Interpersonal collaboration competency encompasses the sustainability professional’s ability to collaborate in multi-stakeholder settings productively. This competency is by far the most complex one and lies at the heart of the intervention competencies. It includes five elements, namely co-creation, communication, building mutual trust, stakeholder engagement, and boundary spanning (see also Figure 2). First, there is strong agreement amongst the professionals that solutions to sustainability issues and successful transformation can only come from co-creation efforts in multi-stakeholder settings. It is not just bundling resources to develop solutions, but co-creation also fosters a sense of shared responsibility and ownership. Participants made it clear that co-creation is about the process of co-creation as much as it is about results. They stress that co-creation should always aim for feasible outcomes which can be implemented. Second, the professional practitioners outline the role of proper communication with stakeholders which needs to be open as well as motivating and convincing. Professionals describe their ability to translate complex issues into simple messages and underline the usefulness of symbols to transport meaning. One interviewee put it this way: “You can try to gain attention for a river ecosystem with science and numbers, but a playful campaign with an artistic drawing of a fish or a kingfisher may prompt people to action more quickly.” Third, fruitful collaboration requires to build mutual trust amongst stakeholders. Since objectives and agendas can be very heterogeneous, trust is not necessarily present and professionals need the ability to build and nurture trustful relationships. The following quote from the online survey underscores the role of trust in collaboration: “You cannot work without trust in both directions. That is why I am against manipulating stakeholders and force them into the direction you want. That will always express itself in a feeling of ‘being tricked’. Honesty lasts the longest and will build trust.” Fourth, practitioners point out the relevance of stakeholder engagement which is the capacity to identify and thoughtfully interact with relevant stakeholders. It is vital to recognize and understand stakeholder needs which often requires working locally and bottom-up. Integration into local networks helps to build social capital and facilitate collaboration. With deeper stakeholder engagement the complexity of social exchange patterns between actors will rise and simultaneously increase the need for mutual trust as a governance instrument [66]. Sustainability professionals will consequently need the ability to bridge differences and span boundaries. Fifth, we found overwhelming evidence for a boundary spanning capacity in the analysis of the workshop data. 54 out of 111 open codes in the interpersonal collaboration competency cluster concerned boundary spanning. Collaboration can be full of conflict, since heterogeneous stakeholders do not necessarily have similar goals or shared norms and values. Our findings underline the need for conflict resolution, mediation, and the willingness to compromise. Sustainability professionals need to overcome differences and bridge sectoral, organizational, and interpersonal boundaries. Boundary spanning requires time, good listening skills, empathy, and the will to create mutually beneficial situations (win-win). These findings underline the importance of value pluralism and the application of value inclusive tools in sustainability related collaboration [67]. Overall, the interpersonal collaboration competency and its 5 elements account for 111 out of 356 open codes (31%) in the analysis of the workshop data. The sustainability professionals put strong emphasis on its importance during all following action-reflection cycles. Figure 2 illustrates the essential elements of the interpersonal collaboration competency.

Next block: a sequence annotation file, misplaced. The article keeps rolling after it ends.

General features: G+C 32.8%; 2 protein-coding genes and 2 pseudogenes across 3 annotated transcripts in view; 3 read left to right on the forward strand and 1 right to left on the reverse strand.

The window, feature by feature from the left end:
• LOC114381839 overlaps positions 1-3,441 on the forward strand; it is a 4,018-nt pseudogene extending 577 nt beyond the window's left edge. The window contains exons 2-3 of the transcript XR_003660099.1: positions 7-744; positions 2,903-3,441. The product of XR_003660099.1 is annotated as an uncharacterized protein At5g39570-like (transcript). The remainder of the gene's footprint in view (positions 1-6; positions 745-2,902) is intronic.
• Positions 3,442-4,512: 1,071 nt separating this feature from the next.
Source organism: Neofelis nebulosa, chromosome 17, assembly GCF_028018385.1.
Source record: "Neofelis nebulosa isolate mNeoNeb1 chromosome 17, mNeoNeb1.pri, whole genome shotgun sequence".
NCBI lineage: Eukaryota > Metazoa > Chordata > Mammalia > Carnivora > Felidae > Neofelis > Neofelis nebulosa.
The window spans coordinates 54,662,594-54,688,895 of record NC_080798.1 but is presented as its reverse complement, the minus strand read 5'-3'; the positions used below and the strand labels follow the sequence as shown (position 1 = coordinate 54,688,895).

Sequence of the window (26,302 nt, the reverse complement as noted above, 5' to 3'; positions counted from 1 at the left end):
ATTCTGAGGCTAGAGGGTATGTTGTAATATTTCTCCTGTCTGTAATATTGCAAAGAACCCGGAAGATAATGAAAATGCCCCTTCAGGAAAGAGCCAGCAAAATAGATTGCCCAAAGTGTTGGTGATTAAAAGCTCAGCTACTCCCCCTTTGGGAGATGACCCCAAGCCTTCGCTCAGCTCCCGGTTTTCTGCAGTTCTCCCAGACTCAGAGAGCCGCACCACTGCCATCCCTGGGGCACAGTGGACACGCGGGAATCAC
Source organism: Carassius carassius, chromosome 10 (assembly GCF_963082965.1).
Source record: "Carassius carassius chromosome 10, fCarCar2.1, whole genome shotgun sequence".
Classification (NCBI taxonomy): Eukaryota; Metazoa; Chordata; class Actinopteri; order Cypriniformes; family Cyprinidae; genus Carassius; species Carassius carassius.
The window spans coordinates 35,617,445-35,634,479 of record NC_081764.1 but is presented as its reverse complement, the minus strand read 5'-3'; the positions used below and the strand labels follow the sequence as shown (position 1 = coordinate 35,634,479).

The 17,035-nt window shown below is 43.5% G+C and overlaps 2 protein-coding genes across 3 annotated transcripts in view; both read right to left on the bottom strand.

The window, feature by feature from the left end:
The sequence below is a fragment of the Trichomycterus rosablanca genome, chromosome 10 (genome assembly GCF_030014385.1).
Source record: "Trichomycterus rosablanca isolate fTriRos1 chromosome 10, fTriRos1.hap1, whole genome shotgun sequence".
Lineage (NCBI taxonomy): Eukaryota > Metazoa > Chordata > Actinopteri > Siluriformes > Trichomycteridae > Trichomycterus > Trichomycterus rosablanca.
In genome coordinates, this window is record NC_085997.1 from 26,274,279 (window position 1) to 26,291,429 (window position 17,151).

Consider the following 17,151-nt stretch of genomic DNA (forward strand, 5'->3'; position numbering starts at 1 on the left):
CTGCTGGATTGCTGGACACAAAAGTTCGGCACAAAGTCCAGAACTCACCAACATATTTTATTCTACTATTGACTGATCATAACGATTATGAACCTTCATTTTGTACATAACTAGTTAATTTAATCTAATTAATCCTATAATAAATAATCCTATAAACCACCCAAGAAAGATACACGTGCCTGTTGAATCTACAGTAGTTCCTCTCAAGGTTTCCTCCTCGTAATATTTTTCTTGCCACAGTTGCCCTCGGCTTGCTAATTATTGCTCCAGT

4.1.2. Capacity Building Competency